Especially after the prophecy of Simeon, who predicted the Mother's sharing in the suffering of the Son (Lk 2:34), Mary on a deep level experienced a mysterious presage of pain. Together with her Son, she, too, began to head towards the cross. "It was on Calvary that the suffering of the Blessed Virgin Mary, alongside that of Christ, reached a peak which is indeed difficult to imagine in its loftiness from a human standpoint, but which is certainly mysterious and supernaturally fruitful for the purpose of universal salvation" (Salvifici doloris, n. 25).
The Mother of Jesus was preserved from sin, but not from suffering. The Christian people thus identifies with the figure of Our Lady of Sorrows, discerning its own pain in hers. In contemplating her, each of the faithful is introduced more intimately into the mystery of Christ and his salvific pain.
Let us seek to enter into communion with the Immaculate Heart of the Mother of Jesus, where the pain of the Son for the world's salvation was reflected in a unique and incomparable way. Let us receive Mary, designated the spiritual mother of his disciples by the dying Christ, and entrust ourselves to her so as to be faithful to God on the journey from Baptism to glory.
Do not be discouraged or yield to pessimism
7. I now address you, health-care workers, doctors, men and women nurses, chaplains and women religious, technical and administrative personnel, social workers and volunteers.
Like the Good Samaritan, you are close to and serve the sick and suffering, respecting — first of all, and always — their dignity as persons, and, with the eyes of faith, recognizing the presence of the suffering Jesus in them. Guard against the indifference which can result from habit; every day renew your commitment to being brothers and sisters to all, with no discrimination; to the irreplaceable contribution of your professionalism, joined to the adequacy of facilities, add the "heart", which alone can give them humanity (Salvifici doloris, n. 29).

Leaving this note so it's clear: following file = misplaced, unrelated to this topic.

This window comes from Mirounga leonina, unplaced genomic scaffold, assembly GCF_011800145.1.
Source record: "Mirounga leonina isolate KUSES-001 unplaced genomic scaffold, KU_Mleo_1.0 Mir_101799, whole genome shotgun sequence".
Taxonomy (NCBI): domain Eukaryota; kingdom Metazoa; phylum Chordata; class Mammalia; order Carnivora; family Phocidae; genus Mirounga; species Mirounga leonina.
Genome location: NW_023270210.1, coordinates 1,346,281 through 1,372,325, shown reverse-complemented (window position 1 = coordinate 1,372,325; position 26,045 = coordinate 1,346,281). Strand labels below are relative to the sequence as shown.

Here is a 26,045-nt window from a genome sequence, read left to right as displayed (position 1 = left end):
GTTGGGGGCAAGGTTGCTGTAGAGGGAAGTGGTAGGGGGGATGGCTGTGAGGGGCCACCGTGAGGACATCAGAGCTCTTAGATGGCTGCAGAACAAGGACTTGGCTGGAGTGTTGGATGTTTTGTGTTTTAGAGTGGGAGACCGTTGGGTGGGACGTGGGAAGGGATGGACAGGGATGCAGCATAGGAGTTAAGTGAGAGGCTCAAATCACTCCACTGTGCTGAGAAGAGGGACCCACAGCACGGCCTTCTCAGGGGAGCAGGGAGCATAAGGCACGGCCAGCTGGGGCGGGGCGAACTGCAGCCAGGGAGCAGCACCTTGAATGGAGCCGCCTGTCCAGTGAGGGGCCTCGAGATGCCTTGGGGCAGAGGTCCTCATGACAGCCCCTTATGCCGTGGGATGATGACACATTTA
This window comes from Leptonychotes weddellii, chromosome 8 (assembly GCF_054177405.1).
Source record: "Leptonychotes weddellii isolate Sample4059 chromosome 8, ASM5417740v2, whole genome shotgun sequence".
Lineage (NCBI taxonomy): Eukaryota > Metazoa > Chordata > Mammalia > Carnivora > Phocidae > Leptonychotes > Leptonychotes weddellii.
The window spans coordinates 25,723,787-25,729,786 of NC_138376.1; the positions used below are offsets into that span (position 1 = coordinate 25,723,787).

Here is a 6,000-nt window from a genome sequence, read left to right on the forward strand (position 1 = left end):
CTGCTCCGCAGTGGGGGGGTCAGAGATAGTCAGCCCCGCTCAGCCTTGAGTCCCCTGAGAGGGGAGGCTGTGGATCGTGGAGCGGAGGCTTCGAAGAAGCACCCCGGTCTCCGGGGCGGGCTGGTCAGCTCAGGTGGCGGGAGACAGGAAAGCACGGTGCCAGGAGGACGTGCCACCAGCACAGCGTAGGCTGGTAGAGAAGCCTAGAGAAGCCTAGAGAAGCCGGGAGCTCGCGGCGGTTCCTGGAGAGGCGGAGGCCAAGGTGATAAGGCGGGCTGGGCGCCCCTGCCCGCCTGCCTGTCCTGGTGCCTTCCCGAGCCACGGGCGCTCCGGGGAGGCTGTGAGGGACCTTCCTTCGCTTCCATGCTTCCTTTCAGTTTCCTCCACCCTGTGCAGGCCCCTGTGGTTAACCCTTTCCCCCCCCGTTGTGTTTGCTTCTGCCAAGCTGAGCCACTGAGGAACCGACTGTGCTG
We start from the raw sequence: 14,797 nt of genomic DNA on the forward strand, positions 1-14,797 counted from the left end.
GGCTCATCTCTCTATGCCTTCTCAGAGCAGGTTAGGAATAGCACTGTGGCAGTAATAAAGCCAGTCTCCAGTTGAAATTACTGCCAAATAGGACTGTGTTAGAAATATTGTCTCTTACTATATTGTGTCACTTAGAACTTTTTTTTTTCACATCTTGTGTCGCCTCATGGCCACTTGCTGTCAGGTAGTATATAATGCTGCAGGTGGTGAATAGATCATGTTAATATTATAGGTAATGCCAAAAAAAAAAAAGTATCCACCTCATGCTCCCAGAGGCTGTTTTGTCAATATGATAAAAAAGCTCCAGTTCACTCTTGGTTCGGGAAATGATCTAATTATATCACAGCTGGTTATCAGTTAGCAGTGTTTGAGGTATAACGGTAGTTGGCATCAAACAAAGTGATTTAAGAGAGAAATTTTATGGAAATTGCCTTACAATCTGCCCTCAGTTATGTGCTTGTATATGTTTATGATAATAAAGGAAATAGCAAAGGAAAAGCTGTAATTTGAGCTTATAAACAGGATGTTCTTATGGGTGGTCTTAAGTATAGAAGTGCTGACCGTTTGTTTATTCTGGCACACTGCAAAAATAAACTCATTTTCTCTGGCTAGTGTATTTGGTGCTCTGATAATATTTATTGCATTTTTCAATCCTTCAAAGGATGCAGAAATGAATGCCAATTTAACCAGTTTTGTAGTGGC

8. Finally, I appeal to you who are leaders of nations, that you may consider health to be a priority problem on a world level.
One of the aims of the World Day of the Sick is to carry out a vast effort to stimulate awareness of the serious and inescapable problems concerning health policy and care. About two-thirds of mankind still lack essential medical care, while the resources employed in this sector are too often insufficient. May the World Health Organization's programme - "Health for All by the Year 2000" - which might appear to be a mirage, instead prompt constructive rivalry in effective solidarity. The extraordinary progress of science and technology and the development of the mass media contribute to making this hope ever firmer.
9. Dear people who are ill: sustained by faith, face evil in all its forms without becoming discouraged and yielding to pessimism. Take the opportunity opened up by Christ to transform your situation into an expression of grace and love. Then your pain, too, will become salvific and contribute to completing the suffering of Christ for the benefit of his Body which is the Church (cf. Col 1:24).
I wish all of you and health-care workers and everyone devoted to serving the suffering grace and peace, salvation and health, vital strength, assiduous commitment, and unfailing hope. Along with the motherly assistance of Our Lady, Salus infirmorum, may you always be accompanied and comforted by my affectionate Blessing.
From the Vatican, 8 December 1993.